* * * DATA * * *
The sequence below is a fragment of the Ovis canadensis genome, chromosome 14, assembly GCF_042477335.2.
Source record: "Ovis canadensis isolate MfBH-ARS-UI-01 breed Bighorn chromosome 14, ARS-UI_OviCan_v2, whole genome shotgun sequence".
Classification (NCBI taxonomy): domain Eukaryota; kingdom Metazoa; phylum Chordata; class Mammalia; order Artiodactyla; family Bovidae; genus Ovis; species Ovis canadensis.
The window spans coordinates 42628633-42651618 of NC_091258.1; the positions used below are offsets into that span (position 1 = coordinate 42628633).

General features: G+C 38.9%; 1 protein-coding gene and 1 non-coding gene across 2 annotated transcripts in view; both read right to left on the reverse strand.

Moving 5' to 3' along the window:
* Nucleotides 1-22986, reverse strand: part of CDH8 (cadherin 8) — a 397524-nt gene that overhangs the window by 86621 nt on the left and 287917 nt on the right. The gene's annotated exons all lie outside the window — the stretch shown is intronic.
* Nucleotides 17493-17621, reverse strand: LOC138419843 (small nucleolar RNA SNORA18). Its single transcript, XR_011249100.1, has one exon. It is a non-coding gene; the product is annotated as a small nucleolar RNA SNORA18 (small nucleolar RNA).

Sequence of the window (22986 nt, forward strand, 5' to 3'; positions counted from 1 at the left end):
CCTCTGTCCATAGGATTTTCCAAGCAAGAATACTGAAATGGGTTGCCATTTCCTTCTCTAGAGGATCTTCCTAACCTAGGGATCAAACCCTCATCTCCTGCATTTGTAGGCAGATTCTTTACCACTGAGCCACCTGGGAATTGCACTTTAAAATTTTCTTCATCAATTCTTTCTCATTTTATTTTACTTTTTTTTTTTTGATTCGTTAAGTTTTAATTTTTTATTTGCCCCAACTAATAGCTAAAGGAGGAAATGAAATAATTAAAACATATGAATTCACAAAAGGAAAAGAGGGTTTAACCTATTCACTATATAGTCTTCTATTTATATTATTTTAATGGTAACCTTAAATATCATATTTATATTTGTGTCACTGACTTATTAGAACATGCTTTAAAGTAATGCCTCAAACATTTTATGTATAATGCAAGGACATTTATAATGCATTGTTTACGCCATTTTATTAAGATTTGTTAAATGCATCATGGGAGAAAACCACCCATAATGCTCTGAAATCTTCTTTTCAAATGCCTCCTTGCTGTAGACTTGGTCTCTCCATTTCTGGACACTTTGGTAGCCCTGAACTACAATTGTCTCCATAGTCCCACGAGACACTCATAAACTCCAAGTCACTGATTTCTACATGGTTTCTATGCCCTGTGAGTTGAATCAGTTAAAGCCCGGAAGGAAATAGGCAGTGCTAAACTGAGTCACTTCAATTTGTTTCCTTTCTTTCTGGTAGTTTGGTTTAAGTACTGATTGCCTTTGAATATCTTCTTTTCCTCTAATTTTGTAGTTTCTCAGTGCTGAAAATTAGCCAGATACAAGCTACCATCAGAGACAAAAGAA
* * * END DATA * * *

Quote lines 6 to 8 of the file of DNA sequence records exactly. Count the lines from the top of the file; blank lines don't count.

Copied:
Moving 5' to 3' along the window:
* Nucleotides 1-22986, reverse strand: part of CDH8 (cadherin 8) — a 397524-nt gene that overhangs the window by 86621 nt on the left and 287917 nt on the right. The gene's annotated exons all lie outside the window — the stretch shown is intronic.
* Nucleotides 17493-17621, reverse strand: LOC138419843 (small nucleolar RNA SNORA18). Its single transcript, XR_011249100.1, has one exon. It is a non-coding gene; the product is annotated as a small nucleolar RNA SNORA18 (small nucleolar RNA).